Towards the end of last month, the world received the shocking news that pulled our hearts deep into the pits of our stomachs.

Kobe Bryant. Dead. Age 41.

A fatal helicopter crash snatched the lives of all passengers, including his 13-year-old daughter.

The world is still processing this heart-wrenching news. Men and women. Young and old. Athletes and those who have never stepped foot on a basketball court. There is still chatter in the air at the local grocery store, church, and barbershop.

Those in my generation, felt like they knew Kobe personally. We didn’t. But his contributions on and off the court were so great that you could not ignore them. Even if you rooted against the Los Angeles Lakers, there was not one person who did not realize that the sport was better with Kobe than without him. And after basketball, the community benefited beyond belief from his contributions. He was enshrined as a Legend.

R. Corey Clayborne, AIA

So, what does this have to do with architects and architecture?

As the Executive Vice President of AIA Virginia, it is my goal that our members have the resources and support that allow them to make contributions to our communities and built environment that are undeniably positive. Every project you take on as an architect has great value, regardless of the size, scope, and fee. Yes, some projects are “glamorous” and win Design Awards. That’s cool and it is important to recognize design excellence, however that is defined.

But don’t you think for one moment that the sidewalk repair you did for your community’s Public Works department or the bathroom renovation for the local soup kitchen isn’t valuable or important. I would argue that these projects can potentially impact more lives than the projects that get bright lights and recognition at black-tie events. For example, someone who has been ordered by a doctor to get more exercise, because their life depends on it, requires that sidewalk. That bathroom for the soup kitchen may be the only opportunity an individual has to experience a clean space with natural daylighting daily. A space, no matter how public or private it is that says, “you matter.”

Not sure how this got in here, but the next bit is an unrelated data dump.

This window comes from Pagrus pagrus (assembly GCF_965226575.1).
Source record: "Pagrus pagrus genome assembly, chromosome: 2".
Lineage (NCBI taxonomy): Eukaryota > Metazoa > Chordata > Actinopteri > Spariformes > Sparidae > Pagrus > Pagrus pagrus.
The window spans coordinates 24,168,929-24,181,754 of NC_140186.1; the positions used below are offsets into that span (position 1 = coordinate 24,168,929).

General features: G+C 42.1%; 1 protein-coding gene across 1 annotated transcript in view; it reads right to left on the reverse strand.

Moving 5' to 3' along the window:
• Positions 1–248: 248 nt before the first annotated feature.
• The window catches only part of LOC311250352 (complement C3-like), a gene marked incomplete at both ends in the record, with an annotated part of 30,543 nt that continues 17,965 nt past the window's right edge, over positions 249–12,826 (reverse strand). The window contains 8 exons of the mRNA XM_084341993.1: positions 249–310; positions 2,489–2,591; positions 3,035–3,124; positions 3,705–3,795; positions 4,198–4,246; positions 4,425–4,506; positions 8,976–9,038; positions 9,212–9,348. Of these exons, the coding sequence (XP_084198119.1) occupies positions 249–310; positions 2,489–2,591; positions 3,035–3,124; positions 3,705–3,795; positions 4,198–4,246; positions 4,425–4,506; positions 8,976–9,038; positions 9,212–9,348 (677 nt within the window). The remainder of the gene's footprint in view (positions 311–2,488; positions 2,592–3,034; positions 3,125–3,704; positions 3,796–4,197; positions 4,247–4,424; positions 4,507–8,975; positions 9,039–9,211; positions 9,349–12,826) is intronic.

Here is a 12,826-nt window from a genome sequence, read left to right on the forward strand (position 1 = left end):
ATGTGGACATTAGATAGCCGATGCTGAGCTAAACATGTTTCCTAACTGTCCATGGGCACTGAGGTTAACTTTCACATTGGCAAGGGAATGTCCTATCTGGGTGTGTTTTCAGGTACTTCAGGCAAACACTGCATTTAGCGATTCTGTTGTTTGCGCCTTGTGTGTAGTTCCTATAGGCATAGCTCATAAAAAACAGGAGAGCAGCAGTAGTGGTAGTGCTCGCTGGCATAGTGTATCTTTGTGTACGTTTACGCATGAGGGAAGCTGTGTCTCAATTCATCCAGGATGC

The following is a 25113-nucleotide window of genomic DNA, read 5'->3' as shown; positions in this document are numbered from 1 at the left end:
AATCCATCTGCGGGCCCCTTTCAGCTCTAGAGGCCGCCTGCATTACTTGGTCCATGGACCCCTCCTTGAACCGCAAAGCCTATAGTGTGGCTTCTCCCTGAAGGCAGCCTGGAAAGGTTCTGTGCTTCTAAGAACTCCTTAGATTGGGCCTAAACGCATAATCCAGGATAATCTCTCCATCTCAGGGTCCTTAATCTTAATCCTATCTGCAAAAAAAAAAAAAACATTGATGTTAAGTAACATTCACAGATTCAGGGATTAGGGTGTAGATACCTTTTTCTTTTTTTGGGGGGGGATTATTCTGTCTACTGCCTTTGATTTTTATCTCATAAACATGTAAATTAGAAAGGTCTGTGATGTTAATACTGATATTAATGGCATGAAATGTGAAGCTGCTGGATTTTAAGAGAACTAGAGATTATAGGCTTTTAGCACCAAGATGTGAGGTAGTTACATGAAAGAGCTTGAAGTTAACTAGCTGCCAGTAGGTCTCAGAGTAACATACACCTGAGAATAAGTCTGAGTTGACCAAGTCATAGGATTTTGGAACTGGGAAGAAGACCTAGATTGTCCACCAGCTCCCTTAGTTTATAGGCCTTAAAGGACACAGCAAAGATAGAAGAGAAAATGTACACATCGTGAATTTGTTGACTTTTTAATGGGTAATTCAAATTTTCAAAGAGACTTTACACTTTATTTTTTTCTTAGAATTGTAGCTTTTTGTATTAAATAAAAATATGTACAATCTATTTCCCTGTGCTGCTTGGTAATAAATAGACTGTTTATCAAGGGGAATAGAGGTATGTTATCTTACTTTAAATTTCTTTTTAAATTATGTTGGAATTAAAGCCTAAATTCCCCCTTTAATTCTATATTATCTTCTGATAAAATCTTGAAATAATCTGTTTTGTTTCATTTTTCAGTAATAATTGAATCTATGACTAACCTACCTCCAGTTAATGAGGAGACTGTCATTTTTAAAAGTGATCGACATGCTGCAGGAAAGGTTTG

Don’t take any day for granted.

It is so easy to get into the “work” routine. Come in and get coffee. Bang out a reflected ceiling plan and wall details, take a meeting or two, finish a specification section, wash out your coffee cup and go home. What’s going to be your legacy when you are no longer on this Earth? Are you going to be selfish with your talents or share them with others?

I’m challenging you to take your God-given abilities and use them to the fullest. If it is design, then do that. If it is service, then consider serving on a Board or Commission in your community. They truly need your problem-solving abilities. AIA Virginia has the tools and resources to help you be that architect whose contributions are undeniably everlasting. That, my friend, is the value of membership.

Corey Clayborne, AIA, MBA
Executive Vice President